The ACLU immediately contended that Internet filtering technology was more feasible than any age verification methods, mitigating, the ACLU claimed, the impact on otherwise protected free speech. By the time the Bush administration inherited the political hot potato, it steadfastly maintained that filtering technology does not work and the threat of jail time and steep fines were the most effective defenses against making sexually explicit material available to minors.

Reed wrote that the ACLU's clients "post content on their Web sites including…resources on sexual health, safer sex, and sexual education; visual art and poetry; resources for gays and lesbians; online magazines and articles; music; and books and information about books that are being offered for sale." No matter Congress' valid interests to protect children, Reed ruled, such free speech restrictions on content stifled legal online free speech.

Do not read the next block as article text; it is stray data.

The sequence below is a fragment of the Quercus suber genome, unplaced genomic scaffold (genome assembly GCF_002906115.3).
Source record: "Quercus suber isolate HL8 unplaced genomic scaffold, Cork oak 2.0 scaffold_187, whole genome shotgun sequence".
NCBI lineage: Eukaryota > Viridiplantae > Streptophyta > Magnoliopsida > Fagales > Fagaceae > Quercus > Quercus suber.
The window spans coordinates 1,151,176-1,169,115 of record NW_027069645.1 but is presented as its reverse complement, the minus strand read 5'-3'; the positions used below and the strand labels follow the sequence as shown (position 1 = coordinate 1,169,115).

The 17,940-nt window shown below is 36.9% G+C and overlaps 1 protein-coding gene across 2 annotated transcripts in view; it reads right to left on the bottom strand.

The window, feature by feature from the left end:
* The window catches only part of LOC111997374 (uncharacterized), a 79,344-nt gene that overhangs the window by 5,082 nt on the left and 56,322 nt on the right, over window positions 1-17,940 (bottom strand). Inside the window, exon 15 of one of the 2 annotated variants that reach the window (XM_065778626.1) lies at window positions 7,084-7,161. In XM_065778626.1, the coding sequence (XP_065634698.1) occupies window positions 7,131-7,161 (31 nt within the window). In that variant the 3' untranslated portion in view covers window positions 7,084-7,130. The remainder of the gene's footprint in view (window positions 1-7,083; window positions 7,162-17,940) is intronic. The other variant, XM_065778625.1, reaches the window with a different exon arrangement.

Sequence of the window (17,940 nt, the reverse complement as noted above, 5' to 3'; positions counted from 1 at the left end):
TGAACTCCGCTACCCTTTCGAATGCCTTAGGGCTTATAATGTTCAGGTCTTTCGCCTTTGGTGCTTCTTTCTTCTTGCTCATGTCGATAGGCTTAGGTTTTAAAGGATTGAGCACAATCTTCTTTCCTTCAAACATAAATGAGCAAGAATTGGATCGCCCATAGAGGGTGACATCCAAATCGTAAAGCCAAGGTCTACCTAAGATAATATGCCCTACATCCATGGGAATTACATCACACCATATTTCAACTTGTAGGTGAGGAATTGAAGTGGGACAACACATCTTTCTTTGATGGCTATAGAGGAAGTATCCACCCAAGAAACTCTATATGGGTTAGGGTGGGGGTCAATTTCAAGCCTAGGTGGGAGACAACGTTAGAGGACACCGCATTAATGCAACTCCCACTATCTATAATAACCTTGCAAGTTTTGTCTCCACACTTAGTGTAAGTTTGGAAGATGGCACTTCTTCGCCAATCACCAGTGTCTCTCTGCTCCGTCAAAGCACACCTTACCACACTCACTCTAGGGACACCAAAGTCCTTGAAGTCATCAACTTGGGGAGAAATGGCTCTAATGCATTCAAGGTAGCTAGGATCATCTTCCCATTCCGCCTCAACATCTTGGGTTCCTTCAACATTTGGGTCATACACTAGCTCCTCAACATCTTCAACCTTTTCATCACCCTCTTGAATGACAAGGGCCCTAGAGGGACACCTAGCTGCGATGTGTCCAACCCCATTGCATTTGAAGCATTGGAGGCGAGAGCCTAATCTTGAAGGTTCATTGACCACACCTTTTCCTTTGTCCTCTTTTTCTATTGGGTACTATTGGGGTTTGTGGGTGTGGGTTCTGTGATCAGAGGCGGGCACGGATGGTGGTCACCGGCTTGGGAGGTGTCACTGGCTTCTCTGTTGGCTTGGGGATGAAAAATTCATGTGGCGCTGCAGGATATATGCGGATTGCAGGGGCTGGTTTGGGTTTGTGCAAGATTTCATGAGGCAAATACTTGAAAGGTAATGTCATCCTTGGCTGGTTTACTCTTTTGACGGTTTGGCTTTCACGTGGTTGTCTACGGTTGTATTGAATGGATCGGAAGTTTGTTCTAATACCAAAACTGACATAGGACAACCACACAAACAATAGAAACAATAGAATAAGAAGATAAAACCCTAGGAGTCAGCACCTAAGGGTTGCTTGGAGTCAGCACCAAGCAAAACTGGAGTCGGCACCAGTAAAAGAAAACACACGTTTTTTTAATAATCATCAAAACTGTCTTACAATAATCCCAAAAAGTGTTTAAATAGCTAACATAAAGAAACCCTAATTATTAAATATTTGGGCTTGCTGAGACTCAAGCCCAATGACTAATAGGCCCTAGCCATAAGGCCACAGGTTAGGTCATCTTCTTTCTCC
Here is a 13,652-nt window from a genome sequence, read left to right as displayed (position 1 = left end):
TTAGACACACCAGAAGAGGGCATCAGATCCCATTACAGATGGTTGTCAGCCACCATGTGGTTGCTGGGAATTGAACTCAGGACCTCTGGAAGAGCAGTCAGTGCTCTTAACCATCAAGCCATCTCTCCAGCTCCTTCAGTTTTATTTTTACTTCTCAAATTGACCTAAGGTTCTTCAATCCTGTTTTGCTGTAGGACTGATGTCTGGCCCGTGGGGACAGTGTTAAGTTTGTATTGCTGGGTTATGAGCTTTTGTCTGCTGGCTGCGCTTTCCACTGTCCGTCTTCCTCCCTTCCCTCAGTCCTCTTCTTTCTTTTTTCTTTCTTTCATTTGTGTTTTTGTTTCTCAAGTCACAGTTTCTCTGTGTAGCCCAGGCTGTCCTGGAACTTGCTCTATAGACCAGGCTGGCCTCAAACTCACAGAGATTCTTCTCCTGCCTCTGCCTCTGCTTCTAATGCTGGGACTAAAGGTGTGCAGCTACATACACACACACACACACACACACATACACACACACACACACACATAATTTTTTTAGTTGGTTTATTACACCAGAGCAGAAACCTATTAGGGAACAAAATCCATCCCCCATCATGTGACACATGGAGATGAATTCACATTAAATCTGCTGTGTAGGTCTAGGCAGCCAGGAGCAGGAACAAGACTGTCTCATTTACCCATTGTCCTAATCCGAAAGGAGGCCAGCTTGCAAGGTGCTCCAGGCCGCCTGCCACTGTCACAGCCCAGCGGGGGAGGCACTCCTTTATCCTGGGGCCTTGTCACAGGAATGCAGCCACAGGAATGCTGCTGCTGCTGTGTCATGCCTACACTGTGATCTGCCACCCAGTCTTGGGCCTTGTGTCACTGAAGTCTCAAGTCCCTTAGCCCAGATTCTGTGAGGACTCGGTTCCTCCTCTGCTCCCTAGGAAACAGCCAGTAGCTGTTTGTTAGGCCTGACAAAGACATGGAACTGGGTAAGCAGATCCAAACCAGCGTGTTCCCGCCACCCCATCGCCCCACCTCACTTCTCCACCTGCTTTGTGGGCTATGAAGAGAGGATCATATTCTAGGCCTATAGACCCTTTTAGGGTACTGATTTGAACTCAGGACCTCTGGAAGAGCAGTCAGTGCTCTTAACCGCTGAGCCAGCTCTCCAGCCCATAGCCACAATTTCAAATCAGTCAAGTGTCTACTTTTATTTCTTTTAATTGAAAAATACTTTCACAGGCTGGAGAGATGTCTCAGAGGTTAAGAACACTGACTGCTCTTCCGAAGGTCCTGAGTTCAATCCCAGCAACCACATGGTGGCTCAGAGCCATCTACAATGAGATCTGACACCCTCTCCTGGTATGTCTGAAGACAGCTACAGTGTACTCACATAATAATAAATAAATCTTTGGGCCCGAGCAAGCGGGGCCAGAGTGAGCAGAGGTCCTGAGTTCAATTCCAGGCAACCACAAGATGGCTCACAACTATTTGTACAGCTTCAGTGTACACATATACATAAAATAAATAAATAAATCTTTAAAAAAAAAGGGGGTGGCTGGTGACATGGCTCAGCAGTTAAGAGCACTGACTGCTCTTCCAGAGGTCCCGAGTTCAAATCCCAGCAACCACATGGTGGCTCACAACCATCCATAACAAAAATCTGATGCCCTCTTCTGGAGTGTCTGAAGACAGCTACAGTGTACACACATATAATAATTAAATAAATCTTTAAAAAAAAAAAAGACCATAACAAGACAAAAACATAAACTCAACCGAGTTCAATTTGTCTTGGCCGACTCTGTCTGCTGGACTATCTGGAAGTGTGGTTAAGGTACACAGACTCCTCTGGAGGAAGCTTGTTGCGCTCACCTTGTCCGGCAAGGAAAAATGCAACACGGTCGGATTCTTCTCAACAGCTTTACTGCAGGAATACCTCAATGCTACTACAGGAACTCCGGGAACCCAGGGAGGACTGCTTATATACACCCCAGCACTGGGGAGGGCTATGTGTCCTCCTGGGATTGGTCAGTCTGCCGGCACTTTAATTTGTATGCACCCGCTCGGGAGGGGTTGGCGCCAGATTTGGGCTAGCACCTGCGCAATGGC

"I may not turn a blind eye to the law in order to attempt to satisfy my urge to protect this nation's youth by upholding a flawed statute, especially when a more effective and less restrictive alternative is readily available." Reed wrote.

As the case bounced all the way up from the district court to the Supreme Court and back down again, the Bush administration insisted filtering technology is not an effective tool for parents to censor adult content for their children. The ACLU argued otherwise. As the case dragged on for almost a decade, the Department of Justice (DoJ) eventually subpoenaed Google, Yahoo, MSN and AOL for proof child protection filters were ineffective tools against sites with sexually explicit material.

While Google successfully fought the subpoenas, the other search engines turned over evidence that convinced Roberts that "filtering products block both Web pages originating from within the United States and Web pages originating from outside the United States."